Statistics show that by the time they are three years of age, over 85% of pets have some form of dental disease. It is a distressing problem and can lead to significant health issues like heart, kidney, liver, and untold discomfort.
But despite the great volume of dental products available (toothbrushes, toothpaste, chew sticks, etc.) and annual exams from a primary care veterinarian, why is there still a high level of dental disease in pets?
Worries about anesthesia safety may be a factor preventing some pet owners from following through with veterinarians’ recommendations for professional dental care. As February is National Pet Dental Health Month, it’s the perfect time to look closer at what makes anesthesia necessary and a very low-risk part of effective pet dental health.
Why is Anesthesia Necessary for Dental Procedures?
The use of general anesthesia in dentistry has been a topic of great discussion over the past few years, with anesthesia-free dental cleanings being advertised as a safe and viable way to keep your pet’s oral cavity clean. However, according to the 2019 AAHA Dental Care Guidelines for Dogs and Cats, anesthesia-free dentistry is neither safe nor as effective as the level of dental care provided in an anesthetized patient.
In anesthesia-free dental cleanings, only the visible tartar is removed from the teeth, which does nothing to address the disease-causing buildup under the gumline. In addition, this cosmetic-only “polishing” creates a false sense of security for pet parents and prevents pets from receiving more effective treatment that is critical for the pet’s oral health. Even a simple tooth scraping usually means heavy physical restraint for your pet, which can be stressful and painful and can sometimes result in injury.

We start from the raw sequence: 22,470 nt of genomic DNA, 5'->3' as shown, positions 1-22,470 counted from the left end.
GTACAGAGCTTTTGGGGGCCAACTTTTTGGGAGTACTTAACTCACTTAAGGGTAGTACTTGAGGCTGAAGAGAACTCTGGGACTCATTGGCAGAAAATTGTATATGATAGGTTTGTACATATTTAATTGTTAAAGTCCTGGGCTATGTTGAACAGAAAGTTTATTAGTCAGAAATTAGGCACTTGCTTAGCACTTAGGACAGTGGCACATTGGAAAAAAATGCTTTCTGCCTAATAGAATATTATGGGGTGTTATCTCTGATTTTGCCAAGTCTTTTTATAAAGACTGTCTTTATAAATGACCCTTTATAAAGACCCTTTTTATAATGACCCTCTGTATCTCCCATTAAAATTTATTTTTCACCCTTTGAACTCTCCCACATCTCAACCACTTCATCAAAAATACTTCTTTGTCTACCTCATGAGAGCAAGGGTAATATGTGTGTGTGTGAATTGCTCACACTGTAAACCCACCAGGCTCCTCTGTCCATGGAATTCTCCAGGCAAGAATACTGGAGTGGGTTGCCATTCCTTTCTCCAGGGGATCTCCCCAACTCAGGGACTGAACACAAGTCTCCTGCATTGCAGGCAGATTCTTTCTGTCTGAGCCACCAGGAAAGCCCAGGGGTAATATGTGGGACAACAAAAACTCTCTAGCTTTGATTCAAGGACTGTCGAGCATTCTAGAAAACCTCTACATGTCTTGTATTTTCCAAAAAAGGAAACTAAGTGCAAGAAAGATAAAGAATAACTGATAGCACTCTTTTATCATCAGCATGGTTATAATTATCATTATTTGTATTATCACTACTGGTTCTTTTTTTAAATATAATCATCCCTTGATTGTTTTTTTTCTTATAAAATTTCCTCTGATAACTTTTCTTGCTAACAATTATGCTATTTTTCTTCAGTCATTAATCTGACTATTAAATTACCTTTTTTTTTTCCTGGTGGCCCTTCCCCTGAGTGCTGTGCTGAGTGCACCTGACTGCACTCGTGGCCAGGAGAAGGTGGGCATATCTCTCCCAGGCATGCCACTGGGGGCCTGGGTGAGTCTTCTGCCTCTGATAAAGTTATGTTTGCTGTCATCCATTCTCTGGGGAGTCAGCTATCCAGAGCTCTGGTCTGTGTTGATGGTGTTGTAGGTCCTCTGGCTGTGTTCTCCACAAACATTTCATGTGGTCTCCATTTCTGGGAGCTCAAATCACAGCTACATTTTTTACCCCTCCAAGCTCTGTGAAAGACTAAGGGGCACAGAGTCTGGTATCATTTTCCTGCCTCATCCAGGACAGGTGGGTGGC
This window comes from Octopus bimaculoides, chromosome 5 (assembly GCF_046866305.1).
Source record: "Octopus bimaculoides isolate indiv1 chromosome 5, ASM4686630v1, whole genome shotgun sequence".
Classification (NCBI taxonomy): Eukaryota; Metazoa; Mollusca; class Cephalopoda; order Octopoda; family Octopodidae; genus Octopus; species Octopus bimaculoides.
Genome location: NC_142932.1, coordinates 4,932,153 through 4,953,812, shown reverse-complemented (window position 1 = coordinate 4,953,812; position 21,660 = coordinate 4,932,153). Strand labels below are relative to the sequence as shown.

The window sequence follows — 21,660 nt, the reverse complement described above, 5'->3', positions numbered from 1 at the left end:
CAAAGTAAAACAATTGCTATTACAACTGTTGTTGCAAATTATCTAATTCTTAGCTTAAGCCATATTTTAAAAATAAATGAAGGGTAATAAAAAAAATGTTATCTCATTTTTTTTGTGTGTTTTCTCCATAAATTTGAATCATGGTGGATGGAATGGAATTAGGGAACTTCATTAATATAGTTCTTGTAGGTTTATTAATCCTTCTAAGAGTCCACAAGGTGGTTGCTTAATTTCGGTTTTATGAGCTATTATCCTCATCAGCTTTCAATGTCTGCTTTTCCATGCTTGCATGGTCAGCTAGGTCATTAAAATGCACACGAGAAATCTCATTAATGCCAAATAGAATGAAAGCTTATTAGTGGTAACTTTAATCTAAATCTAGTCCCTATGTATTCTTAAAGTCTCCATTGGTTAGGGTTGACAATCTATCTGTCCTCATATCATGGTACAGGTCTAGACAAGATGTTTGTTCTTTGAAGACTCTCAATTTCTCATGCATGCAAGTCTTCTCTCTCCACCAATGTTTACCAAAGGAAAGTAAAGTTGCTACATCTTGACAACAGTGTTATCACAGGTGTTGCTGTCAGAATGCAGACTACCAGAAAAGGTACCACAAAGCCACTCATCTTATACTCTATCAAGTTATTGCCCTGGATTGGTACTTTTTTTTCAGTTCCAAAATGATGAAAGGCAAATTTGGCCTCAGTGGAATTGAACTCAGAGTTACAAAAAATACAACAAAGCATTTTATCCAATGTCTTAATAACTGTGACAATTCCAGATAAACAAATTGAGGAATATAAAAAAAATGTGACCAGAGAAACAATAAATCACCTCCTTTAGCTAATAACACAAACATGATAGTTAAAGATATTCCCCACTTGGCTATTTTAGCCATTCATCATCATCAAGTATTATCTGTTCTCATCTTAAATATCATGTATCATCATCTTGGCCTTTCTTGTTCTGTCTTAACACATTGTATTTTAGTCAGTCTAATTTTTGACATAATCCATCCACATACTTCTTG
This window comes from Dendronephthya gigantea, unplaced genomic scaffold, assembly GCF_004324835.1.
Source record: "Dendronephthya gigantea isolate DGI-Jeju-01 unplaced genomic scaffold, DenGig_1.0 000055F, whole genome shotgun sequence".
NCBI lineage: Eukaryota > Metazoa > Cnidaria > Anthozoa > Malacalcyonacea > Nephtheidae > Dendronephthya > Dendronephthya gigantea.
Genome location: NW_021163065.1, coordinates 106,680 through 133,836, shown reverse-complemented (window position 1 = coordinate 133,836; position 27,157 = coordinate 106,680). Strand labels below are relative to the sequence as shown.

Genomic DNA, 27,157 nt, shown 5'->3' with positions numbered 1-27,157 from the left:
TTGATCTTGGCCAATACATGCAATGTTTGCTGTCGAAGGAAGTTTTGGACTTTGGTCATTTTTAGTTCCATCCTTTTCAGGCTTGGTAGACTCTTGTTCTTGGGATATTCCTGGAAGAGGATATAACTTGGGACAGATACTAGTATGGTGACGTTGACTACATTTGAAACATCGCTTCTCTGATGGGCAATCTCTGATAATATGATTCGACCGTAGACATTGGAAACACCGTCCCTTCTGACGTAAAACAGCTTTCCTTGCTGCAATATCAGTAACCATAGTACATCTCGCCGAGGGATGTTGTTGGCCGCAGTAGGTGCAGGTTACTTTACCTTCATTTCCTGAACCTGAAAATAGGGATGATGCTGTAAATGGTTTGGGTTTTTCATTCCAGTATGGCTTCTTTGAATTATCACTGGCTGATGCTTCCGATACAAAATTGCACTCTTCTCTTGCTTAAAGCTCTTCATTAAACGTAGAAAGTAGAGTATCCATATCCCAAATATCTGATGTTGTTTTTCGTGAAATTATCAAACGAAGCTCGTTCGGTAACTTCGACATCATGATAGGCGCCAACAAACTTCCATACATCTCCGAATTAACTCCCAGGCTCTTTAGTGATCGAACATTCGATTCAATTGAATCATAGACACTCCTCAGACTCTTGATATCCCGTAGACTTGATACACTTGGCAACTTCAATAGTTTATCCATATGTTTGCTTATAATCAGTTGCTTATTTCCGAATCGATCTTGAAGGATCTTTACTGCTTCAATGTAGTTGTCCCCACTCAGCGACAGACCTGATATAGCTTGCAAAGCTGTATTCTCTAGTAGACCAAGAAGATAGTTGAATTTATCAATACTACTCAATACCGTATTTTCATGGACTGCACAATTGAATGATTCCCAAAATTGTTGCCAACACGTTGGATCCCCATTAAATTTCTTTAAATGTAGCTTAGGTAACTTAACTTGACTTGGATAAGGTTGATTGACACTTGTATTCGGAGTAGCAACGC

Properly and safely using general anesthesia is the only way to thoroughly examine, diagnose, and treat the diseases that can reside in your pet’s mouth. It allows your veterinarian to view and probe under and around each tooth to check for infection and gingivitis and take comprehensive x-rays to view the large portion of the tooth and root not visible to the eyes. In addition, they can only effectively remove plaque, bacteria, and tartar that reside under the gumline when a pet patient is under general anesthesia.
How BEVS Makes Anesthesia Safer for Your Pet
The team in the BEVS’ Dentistry Department takes many precautions to ensure a safe and pain-free experience for your pet before, during, and after procedures. We will work with you and your family veterinarian to tailor an individualized anesthetic and pain management plan that works for your pet. This includes:
- A thorough pre-anesthetic exam and lab work to ensure that your pet’s organs function well. In particular, the kidneys and liver are assessed since they metabolize anesthetic medications. In addition, blood work can detect any underlying disease that might cause anesthetic complications. This pre-op evaluation allows our department head,Dr. Bill Kellner, to tailor your pet’s individualized anesthetic and pain management plan.
- Pets with heart abnormalities, respiratory issues, or some older pets also need to have pre-anesthetic chest x-rays or echocardiograms.
- Placing an intravenous catheter, which allows us to ensure your pet stays hydrated and that their blood pressure remains stable throughout the procedure. IV access also allows us to deliver life-saving medications should a rare anesthetic complication occur.
- Sedation, to relax your pet and relieve any anxiety. After about 20 minutes, your pet will be anesthetized.
- Airway placement of an endotracheal tube to protect the lungs and deliver oxygen throughout the procedure.
- Continuous monitoring of all vital signs by a highly trained and experienced veterinary technician from the moment anesthesia begins until your pet is completely awake and recovered.
While some anxiety about anesthesia is understandable, the long-term consequences of putting off diagnosis and treatment of periodontal disease or dental care can be painful for your pet and very costly for you. Additionally, for almost all pets, the risks of anesthesia are very low in light of our high standards of care and expertise. As practices have become more modern and advances in veterinary care continue to grow, we hope pet parents now realize that we can provide veterinary dentistry at a much higher level than ever before.
If you have questions about advanced dentistry for your pet, or are concerned about anesthesia, please don’t hesitate to contact us